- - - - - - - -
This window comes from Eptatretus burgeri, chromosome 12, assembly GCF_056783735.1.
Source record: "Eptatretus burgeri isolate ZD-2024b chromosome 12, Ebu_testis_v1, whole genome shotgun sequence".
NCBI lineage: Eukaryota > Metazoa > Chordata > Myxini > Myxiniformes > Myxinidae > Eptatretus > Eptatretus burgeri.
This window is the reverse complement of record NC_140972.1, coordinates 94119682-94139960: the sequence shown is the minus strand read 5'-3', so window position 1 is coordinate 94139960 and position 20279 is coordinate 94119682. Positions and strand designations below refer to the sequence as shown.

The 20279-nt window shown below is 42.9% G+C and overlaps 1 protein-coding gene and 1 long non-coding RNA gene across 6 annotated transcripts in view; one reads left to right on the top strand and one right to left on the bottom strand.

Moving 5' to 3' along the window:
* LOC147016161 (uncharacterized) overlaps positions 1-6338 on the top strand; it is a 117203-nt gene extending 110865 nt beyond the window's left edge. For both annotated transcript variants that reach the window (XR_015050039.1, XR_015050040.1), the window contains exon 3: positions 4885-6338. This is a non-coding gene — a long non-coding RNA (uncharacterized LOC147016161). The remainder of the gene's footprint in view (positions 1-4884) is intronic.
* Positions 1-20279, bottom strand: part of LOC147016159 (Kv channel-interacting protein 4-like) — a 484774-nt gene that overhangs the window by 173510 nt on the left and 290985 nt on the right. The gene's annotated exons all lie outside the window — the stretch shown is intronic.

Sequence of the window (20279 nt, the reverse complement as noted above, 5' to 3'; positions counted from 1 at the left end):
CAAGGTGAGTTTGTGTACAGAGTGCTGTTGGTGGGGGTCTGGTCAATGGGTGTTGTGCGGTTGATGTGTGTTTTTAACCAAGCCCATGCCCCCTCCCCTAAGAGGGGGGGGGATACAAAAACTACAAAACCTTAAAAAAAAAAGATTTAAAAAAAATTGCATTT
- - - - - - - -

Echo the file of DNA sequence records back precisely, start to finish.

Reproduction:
This window comes from Eptatretus burgeri, chromosome 12, assembly GCF_056783735.1.
Source record: "Eptatretus burgeri isolate ZD-2024b chromosome 12, Ebu_testis_v1, whole genome shotgun sequence".
NCBI lineage: Eukaryota > Metazoa > Chordata > Myxini > Myxiniformes > Myxinidae > Eptatretus > Eptatretus burgeri.
This window is the reverse complement of record NC_140972.1, coordinates 94119682-94139960: the sequence shown is the minus strand read 5'-3', so window position 1 is coordinate 94139960 and position 20279 is coordinate 94119682. Positions and strand designations below refer to the sequence as shown.

The 20279-nt window shown below is 42.9% G+C and overlaps 1 protein-coding gene and 1 long non-coding RNA gene across 6 annotated transcripts in view; one reads left to right on the top strand and one right to left on the bottom strand.

Moving 5' to 3' along the window:
* LOC147016161 (uncharacterized) overlaps positions 1-6338 on the top strand; it is a 117203-nt gene extending 110865 nt beyond the window's left edge. For both annotated transcript variants that reach the window (XR_015050039.1, XR_015050040.1), the window contains exon 3: positions 4885-6338. This is a non-coding gene — a long non-coding RNA (uncharacterized LOC147016161). The remainder of the gene's footprint in view (positions 1-4884) is intronic.
* Positions 1-20279, bottom strand: part of LOC147016159 (Kv channel-interacting protein 4-like) — a 484774-nt gene that overhangs the window by 173510 nt on the left and 290985 nt on the right. The gene's annotated exons all lie outside the window — the stretch shown is intronic.

Sequence of the window (20279 nt, the reverse complement as noted above, 5' to 3'; positions counted from 1 at the left end):
CAAGGTGAGTTTGTGTACAGAGTGCTGTTGGTGGGGGTCTGGTCAATGGGTGTTGTGCGGTTGATGTGTGTTTTTAACCAAGCCCATGCCCCCTCCCCTAAGAGGGGGGGGGATACAAAAACTACAAAACCTTAAAAAAAAAAGATTTAAAAAAAATTGCATTT